Laurence T. Spring
Laurence T. Spring is Superintendent of the Schenectady City School District, a K-12 public system that educates nearly 10,000 children. Since 2012, Mr. Spring has used his vast knowledge, leadership expertise and data-driven decision-making to lead the district through significant transformation that has resulted in cultural change, improved teaching and increased student proficiency.
The cornerstone of Mr. Spring’s work is to ensure that race, economics and disability are never predictors of student achievement. He is committed to ensuring that Schenectady is culturally competent and that educators are culturally responsive in order to meet the needs of a diverse student population. He applies extensive experience using systems and data to uncover inequities and is driven to ensure that every student has the opportunity to succeed.
More than three years ago, Mr. Spring established the Schenectady Equity and Excellence Committee to complete an equity audit, study disproportionality data and review policy. He charged the committee with the development and presentation of a racial justice report card. This product continues to guide the district on matters of equity.
Mr. Spring is an advocate for the disadvantaged and those living in poverty. He continues to address the issue of childhood poverty and food insecurity and is a frequent speaker on the topic. He was a force in bringing the Community Eligibility Option to Schenectady, ensuring that all students receive free breakfast and lunch every day. The implementation and success of the program in Schenectady is used as a model for other districts across the country. Mr. Spring speaks about the program at nationwide conferences.
Under Mr. Spring’s leadership, a Weekend Backpack Program, that began serving 100 families three years ago, has grown to serve a thousand families in 2016.
In the winter of 2012, Mr. Spring launched an aggressive campaign advocating for Schenectady’s fair share of New York State school aid. In his work, Mr. Spring uncovered an issue of discrimination. After taking his findings to state leaders, to no avail, Mr. Spring filed a federal complaint demanding that the issue be resolved. In November 2014, the U.S. Department of Education Office of Civil Rights opened the complaint. The department continues to investigate and has noted that the handling of this case and outcome will set national precedent.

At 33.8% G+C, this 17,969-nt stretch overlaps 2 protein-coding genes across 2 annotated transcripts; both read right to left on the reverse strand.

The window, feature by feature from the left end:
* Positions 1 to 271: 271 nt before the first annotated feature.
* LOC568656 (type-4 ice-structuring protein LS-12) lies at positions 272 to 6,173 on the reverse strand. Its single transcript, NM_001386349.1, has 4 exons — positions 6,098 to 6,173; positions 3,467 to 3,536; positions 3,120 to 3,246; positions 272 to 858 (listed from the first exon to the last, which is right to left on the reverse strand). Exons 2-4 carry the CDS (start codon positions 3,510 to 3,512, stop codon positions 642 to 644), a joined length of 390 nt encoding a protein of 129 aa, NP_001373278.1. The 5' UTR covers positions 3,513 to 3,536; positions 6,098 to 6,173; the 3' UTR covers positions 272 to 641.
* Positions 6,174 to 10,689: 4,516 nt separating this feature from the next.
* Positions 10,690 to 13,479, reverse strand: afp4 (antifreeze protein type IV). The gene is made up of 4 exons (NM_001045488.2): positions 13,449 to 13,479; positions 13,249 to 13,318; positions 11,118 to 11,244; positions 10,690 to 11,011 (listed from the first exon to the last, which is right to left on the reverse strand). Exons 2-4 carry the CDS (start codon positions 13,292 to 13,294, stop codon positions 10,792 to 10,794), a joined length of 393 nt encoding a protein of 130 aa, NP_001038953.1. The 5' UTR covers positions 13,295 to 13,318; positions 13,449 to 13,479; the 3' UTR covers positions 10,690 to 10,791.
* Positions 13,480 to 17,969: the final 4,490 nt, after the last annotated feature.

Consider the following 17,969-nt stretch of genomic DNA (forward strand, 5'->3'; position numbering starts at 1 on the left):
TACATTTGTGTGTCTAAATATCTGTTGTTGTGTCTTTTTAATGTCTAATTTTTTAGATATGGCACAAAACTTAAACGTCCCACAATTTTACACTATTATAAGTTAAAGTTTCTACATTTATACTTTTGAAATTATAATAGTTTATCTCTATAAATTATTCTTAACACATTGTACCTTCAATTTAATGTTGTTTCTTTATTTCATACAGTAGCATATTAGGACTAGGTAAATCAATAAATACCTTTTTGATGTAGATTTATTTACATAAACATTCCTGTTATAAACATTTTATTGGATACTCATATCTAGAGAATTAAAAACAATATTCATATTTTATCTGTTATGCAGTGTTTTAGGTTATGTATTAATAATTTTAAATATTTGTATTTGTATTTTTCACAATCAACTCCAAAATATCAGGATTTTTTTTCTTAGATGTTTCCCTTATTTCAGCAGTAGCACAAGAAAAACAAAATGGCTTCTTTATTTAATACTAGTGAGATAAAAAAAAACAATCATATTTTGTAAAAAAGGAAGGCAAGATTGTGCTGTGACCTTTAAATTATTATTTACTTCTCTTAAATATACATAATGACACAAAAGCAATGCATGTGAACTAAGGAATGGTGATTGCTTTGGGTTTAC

Mr. Spring is a proven leader of organizational change and has developed a management tool to measure organizational tolerance for change capacity.
Under Mr. Spring’s leadership, student achievement and attendance rates have significantly improved. In 2016, the graduation rate of Schenectady High School was the highest it has been in over a decade. Since Mr. Spring’s arrival in Schenectady, four years ago, the graduation rate has climbed 11 percent.
Mr. Spring has received many accolades for his advocacy efforts, commitment to equity and the work that he is doing in the community. He has been recognized and honored by the Southern Christian Leadership Conference, the Human Rights Commission and Mediation Matters. In November 2014, Mr. Spring was honored by the New York Civil Liberties Union (NYCLU) with the prestigious Ned Pattison award. He continues to speak at many conferences and serves as an expert panelist addressing poverty and mental health issues. He authored an article on the effects of the poverty.
Prior to coming to Schenectady in June 2012, Mr. Spring served as an assistant superintendent for instruction at Wayne Central School District in Ontario, NY for five years, director of student learning at Churchville-Chili Central School District for two years and was an assistant principal for a year. He spent the first five years of his educational career teaching social studies at East Irondequoit Central School District.
Mr. Spring obtained a B.A. in History/Psychology from SUNY Geneseo, M.S. in Educational Leadership from the University of Rochester. He is pursuing an Ed.D from Vanderbilt University.
He is an active member of the Schenectady community where he resides with his wife Karen and their two daughters.